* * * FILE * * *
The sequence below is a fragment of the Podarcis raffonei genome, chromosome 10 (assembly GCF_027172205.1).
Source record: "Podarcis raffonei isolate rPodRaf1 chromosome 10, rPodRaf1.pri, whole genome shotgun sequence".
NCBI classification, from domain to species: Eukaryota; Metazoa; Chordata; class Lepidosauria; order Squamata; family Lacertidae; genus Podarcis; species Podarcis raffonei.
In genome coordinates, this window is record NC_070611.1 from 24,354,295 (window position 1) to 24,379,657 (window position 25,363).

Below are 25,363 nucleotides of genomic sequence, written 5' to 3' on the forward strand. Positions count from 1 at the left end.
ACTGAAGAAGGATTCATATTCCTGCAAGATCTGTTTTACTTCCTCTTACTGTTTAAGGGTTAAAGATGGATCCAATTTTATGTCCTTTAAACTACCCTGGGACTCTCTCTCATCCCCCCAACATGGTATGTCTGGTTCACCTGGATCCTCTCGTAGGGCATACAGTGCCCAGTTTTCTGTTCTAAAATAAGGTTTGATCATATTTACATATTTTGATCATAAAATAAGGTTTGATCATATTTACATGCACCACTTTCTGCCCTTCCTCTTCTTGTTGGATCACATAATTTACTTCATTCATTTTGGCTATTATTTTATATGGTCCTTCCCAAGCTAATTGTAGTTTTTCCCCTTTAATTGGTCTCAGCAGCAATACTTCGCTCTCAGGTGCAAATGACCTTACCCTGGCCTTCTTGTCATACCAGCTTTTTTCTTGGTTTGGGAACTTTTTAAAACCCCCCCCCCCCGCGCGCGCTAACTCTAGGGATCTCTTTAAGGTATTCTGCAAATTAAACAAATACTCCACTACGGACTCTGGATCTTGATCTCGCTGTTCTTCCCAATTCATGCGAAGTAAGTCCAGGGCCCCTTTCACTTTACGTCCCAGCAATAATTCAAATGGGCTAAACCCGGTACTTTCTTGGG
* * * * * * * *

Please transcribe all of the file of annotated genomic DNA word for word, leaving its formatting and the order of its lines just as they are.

The sequence below is a fragment of the Podarcis raffonei genome, chromosome 10 (assembly GCF_027172205.1).
Source record: "Podarcis raffonei isolate rPodRaf1 chromosome 10, rPodRaf1.pri, whole genome shotgun sequence".
NCBI classification, from domain to species: Eukaryota; Metazoa; Chordata; class Lepidosauria; order Squamata; family Lacertidae; genus Podarcis; species Podarcis raffonei.
In genome coordinates, this window is record NC_070611.1 from 24,354,295 (window position 1) to 24,379,657 (window position 25,363).

Below are 25,363 nucleotides of genomic sequence, written 5' to 3' on the forward strand. Positions count from 1 at the left end.
ACTGAAGAAGGATTCATATTCCTGCAAGATCTGTTTTACTTCCTCTTACTGTTTAAGGGTTAAAGATGGATCCAATTTTATGTCCTTTAAACTACCCTGGGACTCTCTCTCATCCCCCCAACATGGTATGTCTGGTTCACCTGGATCCTCTCGTAGGGCATACAGTGCCCAGTTTTCTGTTCTAAAATAAGGTTTGATCATATTTACATATTTTGATCATAAAATAAGGTTTGATCATATTTACATGCACCACTTTCTGCCCTTCCTCTTCTTGTTGGATCACATAATTTACTTCATTCATTTTGGCTATTATTTTATATGGTCCTTCCCAAGCTAATTGTAGTTTTTCCCCTTTAATTGGTCTCAGCAGCAATACTTCGCTCTCAGGTGCAAATGACCTTACCCTGGCCTTCTTGTCATACCAGCTTTTTTCTTGGTTTGGGAACTTTTTAAAACCCCCCCCCCCCGCGCGCGCTAACTCTAGGGATCTCTTTAAGGTATTCTGCAAATTAAACAAATACTCCACTACGGACTCTGGATCTTGATCTCGCTGTTCTTCCCAATTCATGCGAAGTAAGTCCAGGGCCCCTTTCACTTTACGTCCCAGCAATAATTCAAATGGGCTAAACCCGGTACTTTCTTGGG